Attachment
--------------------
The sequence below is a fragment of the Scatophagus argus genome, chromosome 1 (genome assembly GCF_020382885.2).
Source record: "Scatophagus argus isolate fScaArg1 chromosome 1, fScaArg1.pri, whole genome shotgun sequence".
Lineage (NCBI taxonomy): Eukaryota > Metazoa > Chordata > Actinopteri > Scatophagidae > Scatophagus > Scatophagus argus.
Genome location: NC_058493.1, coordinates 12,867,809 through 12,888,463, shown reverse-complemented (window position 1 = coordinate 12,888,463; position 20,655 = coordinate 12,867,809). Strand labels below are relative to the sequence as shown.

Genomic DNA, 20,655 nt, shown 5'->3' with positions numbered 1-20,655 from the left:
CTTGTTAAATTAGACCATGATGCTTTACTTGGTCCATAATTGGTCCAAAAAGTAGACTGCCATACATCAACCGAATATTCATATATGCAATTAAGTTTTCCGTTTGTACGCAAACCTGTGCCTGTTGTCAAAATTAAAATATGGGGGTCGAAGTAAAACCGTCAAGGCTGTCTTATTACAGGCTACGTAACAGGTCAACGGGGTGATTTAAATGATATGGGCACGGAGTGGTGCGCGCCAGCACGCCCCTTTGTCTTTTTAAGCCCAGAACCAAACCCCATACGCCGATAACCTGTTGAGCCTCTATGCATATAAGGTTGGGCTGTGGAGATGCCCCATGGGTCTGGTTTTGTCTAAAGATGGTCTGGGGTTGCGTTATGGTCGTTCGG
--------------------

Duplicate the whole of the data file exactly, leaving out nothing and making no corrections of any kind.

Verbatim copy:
The sequence below is a fragment of the Scatophagus argus genome, chromosome 1 (genome assembly GCF_020382885.2).
Source record: "Scatophagus argus isolate fScaArg1 chromosome 1, fScaArg1.pri, whole genome shotgun sequence".
Lineage (NCBI taxonomy): Eukaryota > Metazoa > Chordata > Actinopteri > Scatophagidae > Scatophagus > Scatophagus argus.
Genome location: NC_058493.1, coordinates 12,867,809 through 12,888,463, shown reverse-complemented (window position 1 = coordinate 12,888,463; position 20,655 = coordinate 12,867,809). Strand labels below are relative to the sequence as shown.

Genomic DNA, 20,655 nt, shown 5'->3' with positions numbered 1-20,655 from the left:
CTTGTTAAATTAGACCATGATGCTTTACTTGGTCCATAATTGGTCCAAAAAGTAGACTGCCATACATCAACCGAATATTCATATATGCAATTAAGTTTTCCGTTTGTACGCAAACCTGTGCCTGTTGTCAAAATTAAAATATGGGGGTCGAAGTAAAACCGTCAAGGCTGTCTTATTACAGGCTACGTAACAGGTCAACGGGGTGATTTAAATGATATGGGCACGGAGTGGTGCGCGCCAGCACGCCCCTTTGTCTTTTTAAGCCCAGAACCAAACCCCATACGCCGATAACCTGTTGAGCCTCTATGCATATAAGGTTGGGCTGTGGAGATGCCCCATGGGTCTGGTTTTGTCTAAAGATGGTCTGGGGTTGCGTTATGGTCGTTCGG